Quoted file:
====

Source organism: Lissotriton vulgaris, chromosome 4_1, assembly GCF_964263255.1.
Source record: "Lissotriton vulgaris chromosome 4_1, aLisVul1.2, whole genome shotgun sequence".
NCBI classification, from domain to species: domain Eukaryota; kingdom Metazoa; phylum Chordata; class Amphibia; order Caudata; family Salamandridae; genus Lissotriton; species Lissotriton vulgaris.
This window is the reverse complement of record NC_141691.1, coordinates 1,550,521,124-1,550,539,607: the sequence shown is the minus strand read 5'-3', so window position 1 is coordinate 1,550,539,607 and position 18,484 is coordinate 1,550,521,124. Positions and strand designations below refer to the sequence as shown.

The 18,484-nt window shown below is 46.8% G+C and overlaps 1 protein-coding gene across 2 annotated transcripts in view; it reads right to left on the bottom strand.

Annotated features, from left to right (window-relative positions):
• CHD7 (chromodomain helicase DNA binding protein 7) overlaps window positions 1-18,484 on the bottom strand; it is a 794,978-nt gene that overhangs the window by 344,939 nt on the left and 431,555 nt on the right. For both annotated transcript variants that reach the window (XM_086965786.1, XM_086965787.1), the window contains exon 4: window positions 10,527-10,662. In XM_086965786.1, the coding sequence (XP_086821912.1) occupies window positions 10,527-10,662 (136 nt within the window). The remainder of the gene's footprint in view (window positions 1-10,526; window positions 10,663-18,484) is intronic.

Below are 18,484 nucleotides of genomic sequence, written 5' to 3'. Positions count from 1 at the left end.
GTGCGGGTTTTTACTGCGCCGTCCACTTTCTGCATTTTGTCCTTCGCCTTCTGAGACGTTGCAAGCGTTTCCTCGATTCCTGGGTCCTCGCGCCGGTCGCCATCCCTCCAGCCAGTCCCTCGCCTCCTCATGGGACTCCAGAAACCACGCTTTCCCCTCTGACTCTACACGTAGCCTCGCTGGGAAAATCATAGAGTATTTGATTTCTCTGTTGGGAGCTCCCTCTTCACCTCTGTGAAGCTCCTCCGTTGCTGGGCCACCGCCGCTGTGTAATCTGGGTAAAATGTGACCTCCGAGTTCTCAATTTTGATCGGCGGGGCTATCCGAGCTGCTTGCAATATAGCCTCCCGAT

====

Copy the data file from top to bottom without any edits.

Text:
Source organism: Lissotriton vulgaris, chromosome 4_1, assembly GCF_964263255.1.
Source record: "Lissotriton vulgaris chromosome 4_1, aLisVul1.2, whole genome shotgun sequence".
NCBI classification, from domain to species: domain Eukaryota; kingdom Metazoa; phylum Chordata; class Amphibia; order Caudata; family Salamandridae; genus Lissotriton; species Lissotriton vulgaris.
This window is the reverse complement of record NC_141691.1, coordinates 1,550,521,124-1,550,539,607: the sequence shown is the minus strand read 5'-3', so window position 1 is coordinate 1,550,539,607 and position 18,484 is coordinate 1,550,521,124. Positions and strand designations below refer to the sequence as shown.

The 18,484-nt window shown below is 46.8% G+C and overlaps 1 protein-coding gene across 2 annotated transcripts in view; it reads right to left on the bottom strand.

Annotated features, from left to right (window-relative positions):
• CHD7 (chromodomain helicase DNA binding protein 7) overlaps window positions 1-18,484 on the bottom strand; it is a 794,978-nt gene that overhangs the window by 344,939 nt on the left and 431,555 nt on the right. For both annotated transcript variants that reach the window (XM_086965786.1, XM_086965787.1), the window contains exon 4: window positions 10,527-10,662. In XM_086965786.1, the coding sequence (XP_086821912.1) occupies window positions 10,527-10,662 (136 nt within the window). The remainder of the gene's footprint in view (window positions 1-10,526; window positions 10,663-18,484) is intronic.

Below are 18,484 nucleotides of genomic sequence, written 5' to 3'. Positions count from 1 at the left end.
GTGCGGGTTTTTACTGCGCCGTCCACTTTCTGCATTTTGTCCTTCGCCTTCTGAGACGTTGCAAGCGTTTCCTCGATTCCTGGGTCCTCGCGCCGGTCGCCATCCCTCCAGCCAGTCCCTCGCCTCCTCATGGGACTCCAGAAACCACGCTTTCCCCTCTGACTCTACACGTAGCCTCGCTGGGAAAATCATAGAGTATTTGATTTCTCTGTTGGGAGCTCCCTCTTCACCTCTGTGAAGCTCCTCCGTTGCTGGGCCACCGCCGCTGTGTAATCTGGGTAAAATGTGACCTCCGAGTTCTCAATTTTGATCGGCGGGGCTATCCGAGCTGCTTGCAATATAGCCTCCCGAT